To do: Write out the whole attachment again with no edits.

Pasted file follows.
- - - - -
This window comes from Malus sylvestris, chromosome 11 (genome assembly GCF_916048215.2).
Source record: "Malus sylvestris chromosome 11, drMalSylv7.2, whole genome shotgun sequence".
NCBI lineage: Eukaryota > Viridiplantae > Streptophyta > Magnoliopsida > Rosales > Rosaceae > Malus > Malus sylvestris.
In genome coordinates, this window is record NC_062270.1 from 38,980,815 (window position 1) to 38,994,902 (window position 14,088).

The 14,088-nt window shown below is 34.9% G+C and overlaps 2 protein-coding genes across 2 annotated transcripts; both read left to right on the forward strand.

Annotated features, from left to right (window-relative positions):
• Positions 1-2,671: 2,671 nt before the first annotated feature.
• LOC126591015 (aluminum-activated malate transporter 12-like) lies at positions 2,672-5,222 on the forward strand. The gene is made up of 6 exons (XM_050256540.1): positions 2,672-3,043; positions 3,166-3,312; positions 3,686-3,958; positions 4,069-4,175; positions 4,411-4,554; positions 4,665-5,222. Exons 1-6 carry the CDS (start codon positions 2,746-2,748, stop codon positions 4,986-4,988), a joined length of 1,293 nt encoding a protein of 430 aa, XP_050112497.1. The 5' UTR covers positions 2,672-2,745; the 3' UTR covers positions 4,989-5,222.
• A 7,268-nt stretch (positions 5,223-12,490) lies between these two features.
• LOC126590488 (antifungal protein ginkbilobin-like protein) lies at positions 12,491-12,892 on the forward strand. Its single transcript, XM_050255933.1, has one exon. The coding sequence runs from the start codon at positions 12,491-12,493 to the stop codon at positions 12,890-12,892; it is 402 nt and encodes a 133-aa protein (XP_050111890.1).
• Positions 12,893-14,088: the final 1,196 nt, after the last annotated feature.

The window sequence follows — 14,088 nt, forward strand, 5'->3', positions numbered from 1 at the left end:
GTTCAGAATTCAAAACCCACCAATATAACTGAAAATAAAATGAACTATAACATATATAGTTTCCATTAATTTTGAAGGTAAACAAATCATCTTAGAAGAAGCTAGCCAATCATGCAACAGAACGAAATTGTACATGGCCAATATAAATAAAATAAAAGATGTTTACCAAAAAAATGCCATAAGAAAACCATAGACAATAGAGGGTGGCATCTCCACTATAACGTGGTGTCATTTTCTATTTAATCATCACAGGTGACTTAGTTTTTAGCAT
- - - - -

This window comes from Malus sylvestris, chromosome 11 (genome assembly GCF_916048215.2).
Source record: "Malus sylvestris chromosome 11, drMalSylv7.2, whole genome shotgun sequence".
NCBI lineage: Eukaryota > Viridiplantae > Streptophyta > Magnoliopsida > Rosales > Rosaceae > Malus > Malus sylvestris.
In genome coordinates, this window is record NC_062270.1 from 38,980,815 (window position 1) to 38,994,902 (window position 14,088).

The 14,088-nt window shown below is 34.9% G+C and overlaps 2 protein-coding genes across 2 annotated transcripts; both read left to right on the forward strand.

Annotated features, from left to right (window-relative positions):
• Positions 1-2,671: 2,671 nt before the first annotated feature.
• LOC126591015 (aluminum-activated malate transporter 12-like) lies at positions 2,672-5,222 on the forward strand. The gene is made up of 6 exons (XM_050256540.1): positions 2,672-3,043; positions 3,166-3,312; positions 3,686-3,958; positions 4,069-4,175; positions 4,411-4,554; positions 4,665-5,222. Exons 1-6 carry the CDS (start codon positions 2,746-2,748, stop codon positions 4,986-4,988), a joined length of 1,293 nt encoding a protein of 430 aa, XP_050112497.1. The 5' UTR covers positions 2,672-2,745; the 3' UTR covers positions 4,989-5,222.
• A 7,268-nt stretch (positions 5,223-12,490) lies between these two features.
• LOC126590488 (antifungal protein ginkbilobin-like protein) lies at positions 12,491-12,892 on the forward strand. Its single transcript, XM_050255933.1, has one exon. The coding sequence runs from the start codon at positions 12,491-12,493 to the stop codon at positions 12,890-12,892; it is 402 nt and encodes a 133-aa protein (XP_050111890.1).
• Positions 12,893-14,088: the final 1,196 nt, after the last annotated feature.

The window sequence follows — 14,088 nt, forward strand, 5'->3', positions numbered from 1 at the left end:
GTTCAGAATTCAAAACCCACCAATATAACTGAAAATAAAATGAACTATAACATATATAGTTTCCATTAATTTTGAAGGTAAACAAATCATCTTAGAAGAAGCTAGCCAATCATGCAACAGAACGAAATTGTACATGGCCAATATAAATAAAATAAAAGATGTTTACCAAAAAAATGCCATAAGAAAACCATAGACAATAGAGGGTGGCATCTCCACTATAACGTGGTGTCATTTTCTATTTAATCATCACAGGTGACTTAGTTTTTAGCAT